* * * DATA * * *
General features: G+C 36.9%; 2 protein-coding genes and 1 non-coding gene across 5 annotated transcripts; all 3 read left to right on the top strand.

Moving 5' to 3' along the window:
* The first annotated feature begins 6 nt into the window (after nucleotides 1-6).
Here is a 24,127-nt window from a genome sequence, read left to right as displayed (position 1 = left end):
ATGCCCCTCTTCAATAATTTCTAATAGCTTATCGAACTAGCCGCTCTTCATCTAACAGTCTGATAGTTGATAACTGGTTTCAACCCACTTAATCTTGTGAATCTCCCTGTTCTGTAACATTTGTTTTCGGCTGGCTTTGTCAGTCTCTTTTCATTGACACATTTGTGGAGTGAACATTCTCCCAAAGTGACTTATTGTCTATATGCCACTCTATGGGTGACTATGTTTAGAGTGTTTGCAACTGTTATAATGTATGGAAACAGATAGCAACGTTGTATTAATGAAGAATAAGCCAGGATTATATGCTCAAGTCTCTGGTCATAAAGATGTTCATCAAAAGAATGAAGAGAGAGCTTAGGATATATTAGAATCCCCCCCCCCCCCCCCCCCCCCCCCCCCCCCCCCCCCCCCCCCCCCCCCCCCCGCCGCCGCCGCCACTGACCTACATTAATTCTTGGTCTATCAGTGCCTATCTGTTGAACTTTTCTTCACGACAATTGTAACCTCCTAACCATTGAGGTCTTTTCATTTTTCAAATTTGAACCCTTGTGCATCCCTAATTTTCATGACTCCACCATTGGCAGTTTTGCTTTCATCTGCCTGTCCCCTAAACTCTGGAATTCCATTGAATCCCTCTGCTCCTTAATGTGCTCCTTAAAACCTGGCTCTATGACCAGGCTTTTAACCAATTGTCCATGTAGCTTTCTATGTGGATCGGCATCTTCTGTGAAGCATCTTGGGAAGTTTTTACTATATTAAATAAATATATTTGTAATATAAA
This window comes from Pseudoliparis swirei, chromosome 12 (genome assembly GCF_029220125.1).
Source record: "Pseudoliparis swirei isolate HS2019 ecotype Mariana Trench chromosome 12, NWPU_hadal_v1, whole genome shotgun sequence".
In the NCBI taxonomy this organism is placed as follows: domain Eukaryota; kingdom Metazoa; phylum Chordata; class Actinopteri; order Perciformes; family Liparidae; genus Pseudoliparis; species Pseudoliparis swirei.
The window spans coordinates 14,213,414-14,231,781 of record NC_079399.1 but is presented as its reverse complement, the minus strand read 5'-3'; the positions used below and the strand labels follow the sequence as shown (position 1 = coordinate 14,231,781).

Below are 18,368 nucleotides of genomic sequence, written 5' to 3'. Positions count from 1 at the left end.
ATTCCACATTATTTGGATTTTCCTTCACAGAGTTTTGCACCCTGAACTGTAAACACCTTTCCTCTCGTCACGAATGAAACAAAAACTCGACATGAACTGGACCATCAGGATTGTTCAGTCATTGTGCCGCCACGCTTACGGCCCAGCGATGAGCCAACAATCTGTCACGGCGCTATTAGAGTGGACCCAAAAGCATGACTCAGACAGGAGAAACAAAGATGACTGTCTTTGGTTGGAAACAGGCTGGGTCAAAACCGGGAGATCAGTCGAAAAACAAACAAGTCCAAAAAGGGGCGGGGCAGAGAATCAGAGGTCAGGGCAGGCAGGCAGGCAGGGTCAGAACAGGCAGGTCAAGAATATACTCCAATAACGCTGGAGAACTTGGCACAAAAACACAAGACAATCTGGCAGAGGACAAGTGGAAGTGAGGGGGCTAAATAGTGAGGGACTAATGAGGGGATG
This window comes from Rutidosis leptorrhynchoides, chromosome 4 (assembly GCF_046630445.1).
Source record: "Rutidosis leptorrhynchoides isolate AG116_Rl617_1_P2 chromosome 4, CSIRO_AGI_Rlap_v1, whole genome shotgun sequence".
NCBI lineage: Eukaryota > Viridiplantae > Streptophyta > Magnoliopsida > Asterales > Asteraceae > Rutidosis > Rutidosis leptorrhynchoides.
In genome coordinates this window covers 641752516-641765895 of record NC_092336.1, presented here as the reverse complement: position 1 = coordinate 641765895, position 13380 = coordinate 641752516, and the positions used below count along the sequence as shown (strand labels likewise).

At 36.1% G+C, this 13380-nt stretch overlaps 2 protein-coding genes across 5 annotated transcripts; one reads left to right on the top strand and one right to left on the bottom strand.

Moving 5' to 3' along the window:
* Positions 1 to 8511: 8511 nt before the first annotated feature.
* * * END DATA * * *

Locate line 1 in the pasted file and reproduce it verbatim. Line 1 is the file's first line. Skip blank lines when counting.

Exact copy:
General features: G+C 36.9%; 2 protein-coding genes and 1 non-coding gene across 5 annotated transcripts; all 3 read left to right on the top strand.